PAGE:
be transmitted by the rotating parts within the gearbox cover, which will have a con-

tribution in the measurement as the gearbox cover is not a closed enclosure. Therefore

it would be good practice to excite the gearbox cover with a shaker with a known

frequency and amplitude to verify the used model.

5.3. Summary 37

5.3 Summary

The numerical model of the gearbox cover has been changed with respect to the material

properties of the cover. The material properties are changed to ultra high molecular

weight polyethylene. Also the thickness of the cover is increased to 4 mm (was 2 mm for

the steel one). This plastic has a high material damping, so damping is included in the

model. For different choices for this damping model the sound production is computed.

Compared with the steel gearbox cover in general the sound production of the plastic

gearbox cover will increase with 9 dB in the frequency range to 400 Hz and decrease

with 4 dB for higher frequencies to 550 Hz.

38 Chapter 5. Design changes

Chapter 6

Conclusion and

Recommendations

6.1 Conclusion

This report contains a noise and vibration survey of the G-Tech 1456 gearbox cover. The

vibration survey measurements are done using a tri-axial accelerometer that is mounted

on the cover. For both the operational and non-operational state the main vibrations

are measured. In the non-operational state the eigenfrequencies are extracted and using

the modal analysis toolbox in the finite element package Ansys, the corresponding mode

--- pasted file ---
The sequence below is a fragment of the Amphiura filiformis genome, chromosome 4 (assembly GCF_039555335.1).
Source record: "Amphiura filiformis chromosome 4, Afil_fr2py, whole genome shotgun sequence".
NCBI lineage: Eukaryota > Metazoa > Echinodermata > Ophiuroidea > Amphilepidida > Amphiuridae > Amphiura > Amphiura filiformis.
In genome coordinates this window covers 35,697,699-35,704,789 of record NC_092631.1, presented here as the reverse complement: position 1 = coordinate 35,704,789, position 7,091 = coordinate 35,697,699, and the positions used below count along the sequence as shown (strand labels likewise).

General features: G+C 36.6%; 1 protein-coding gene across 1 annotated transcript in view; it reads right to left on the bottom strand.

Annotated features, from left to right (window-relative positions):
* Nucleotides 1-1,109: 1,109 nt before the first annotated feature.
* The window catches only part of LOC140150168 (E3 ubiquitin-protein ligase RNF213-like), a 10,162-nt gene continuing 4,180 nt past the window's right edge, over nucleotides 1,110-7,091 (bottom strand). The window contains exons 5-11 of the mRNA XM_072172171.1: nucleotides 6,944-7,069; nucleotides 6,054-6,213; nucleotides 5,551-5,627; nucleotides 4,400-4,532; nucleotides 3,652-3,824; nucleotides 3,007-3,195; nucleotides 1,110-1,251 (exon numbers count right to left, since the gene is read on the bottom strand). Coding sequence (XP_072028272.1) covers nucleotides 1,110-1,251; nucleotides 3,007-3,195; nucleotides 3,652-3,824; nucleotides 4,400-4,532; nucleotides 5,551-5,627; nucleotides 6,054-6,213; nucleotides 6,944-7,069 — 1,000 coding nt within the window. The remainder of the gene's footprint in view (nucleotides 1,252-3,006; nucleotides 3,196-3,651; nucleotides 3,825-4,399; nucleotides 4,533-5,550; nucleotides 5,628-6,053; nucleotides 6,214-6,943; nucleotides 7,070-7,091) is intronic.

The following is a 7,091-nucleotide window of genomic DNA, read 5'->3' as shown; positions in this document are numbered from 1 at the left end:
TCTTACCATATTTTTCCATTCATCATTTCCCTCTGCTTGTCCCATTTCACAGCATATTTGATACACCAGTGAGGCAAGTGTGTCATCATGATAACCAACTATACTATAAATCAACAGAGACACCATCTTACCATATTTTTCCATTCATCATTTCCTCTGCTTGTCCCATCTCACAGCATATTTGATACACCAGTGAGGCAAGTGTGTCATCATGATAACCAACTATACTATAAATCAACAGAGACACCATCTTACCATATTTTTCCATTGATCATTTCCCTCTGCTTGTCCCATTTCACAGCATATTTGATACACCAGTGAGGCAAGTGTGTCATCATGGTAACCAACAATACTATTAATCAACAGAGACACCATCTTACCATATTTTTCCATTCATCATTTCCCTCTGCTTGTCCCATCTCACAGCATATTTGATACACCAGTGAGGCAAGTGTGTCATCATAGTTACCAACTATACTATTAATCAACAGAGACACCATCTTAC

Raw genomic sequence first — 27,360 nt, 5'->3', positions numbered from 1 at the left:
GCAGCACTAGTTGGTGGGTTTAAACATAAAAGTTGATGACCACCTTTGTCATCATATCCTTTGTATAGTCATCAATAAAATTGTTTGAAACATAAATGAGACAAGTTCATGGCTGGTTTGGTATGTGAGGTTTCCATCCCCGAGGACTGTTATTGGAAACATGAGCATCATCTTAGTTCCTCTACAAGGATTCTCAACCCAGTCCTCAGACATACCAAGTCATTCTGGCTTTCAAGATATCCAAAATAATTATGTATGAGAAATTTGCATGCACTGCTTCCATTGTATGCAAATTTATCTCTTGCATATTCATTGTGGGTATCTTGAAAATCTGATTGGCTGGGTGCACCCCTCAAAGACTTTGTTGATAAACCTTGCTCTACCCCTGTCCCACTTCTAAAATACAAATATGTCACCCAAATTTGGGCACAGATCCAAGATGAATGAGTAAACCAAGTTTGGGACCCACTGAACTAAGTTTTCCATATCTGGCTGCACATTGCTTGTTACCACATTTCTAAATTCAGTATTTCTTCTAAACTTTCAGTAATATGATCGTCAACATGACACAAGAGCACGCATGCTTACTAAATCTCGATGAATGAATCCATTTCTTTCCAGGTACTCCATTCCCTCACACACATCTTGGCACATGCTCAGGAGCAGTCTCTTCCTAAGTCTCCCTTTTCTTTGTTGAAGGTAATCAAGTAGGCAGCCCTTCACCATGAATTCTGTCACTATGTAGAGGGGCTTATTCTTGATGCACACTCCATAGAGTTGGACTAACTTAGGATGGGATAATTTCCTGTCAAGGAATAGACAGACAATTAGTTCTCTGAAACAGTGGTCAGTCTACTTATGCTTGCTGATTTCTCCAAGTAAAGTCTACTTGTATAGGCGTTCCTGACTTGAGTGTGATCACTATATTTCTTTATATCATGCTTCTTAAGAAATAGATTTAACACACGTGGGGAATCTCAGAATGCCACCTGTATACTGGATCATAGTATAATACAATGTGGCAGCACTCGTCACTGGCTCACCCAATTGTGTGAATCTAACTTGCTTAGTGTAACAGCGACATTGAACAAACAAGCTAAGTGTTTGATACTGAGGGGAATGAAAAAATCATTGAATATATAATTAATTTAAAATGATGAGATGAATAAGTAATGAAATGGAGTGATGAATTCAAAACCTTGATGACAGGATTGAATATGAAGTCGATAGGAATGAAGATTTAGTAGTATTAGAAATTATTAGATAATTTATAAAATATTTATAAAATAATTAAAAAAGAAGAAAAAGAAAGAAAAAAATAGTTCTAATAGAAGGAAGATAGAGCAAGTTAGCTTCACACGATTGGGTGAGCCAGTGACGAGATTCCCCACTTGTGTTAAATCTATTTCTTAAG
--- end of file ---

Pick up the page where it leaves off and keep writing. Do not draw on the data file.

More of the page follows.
shapes are identified. Moreover, the eigenfrequencies obtained with the modal analysis

are compared with the measurements. In the operational mode the forces acting on the

gearbox cover are measured and modeled in Ansys. In this way it is possible to simulate

the operational mode. As the decanter centrifuge is rotating at a frequency of 54 Hz,

the harmonic input forces are all an integer multiple of this frequency (harmonics up to

540 Hz).

In the non-operation mode the results for the numerical model are comparable

(except for the first eigenfrequency) with the experimental results. The largest error is

5.7%. However, due to the high modal density of the numerical model, it is not always

possible to make a fair comparison.

In the frequency range up to 540 Hz the dominant frequency in the operational mode

is 270 Hz. However, the responses at 54 and 108 Hz show the biggest displacements.

The acoustical response show the biggest response at 432 Hz due to a relative high

radiation efficiency for that mode.

When the gearbox cover would be made from 4 mm thick high molecular weight

polyethylene the structural vibrations will have a bigger amplitude compared to the

steel one. The acoustical response for high frequencies (above 378 Hz) however can be

reduced by approximately 4 dB. For lower frequencies the radiated power will be on

39

40 Chapter 6. Conclusion and Recommendations

average 9 dB higher. This result is only valid when the damping characteristics that

are used in the model (Rayleigh damping, with β = 9.54910−5 ) is realistic.

6.2 Recommendations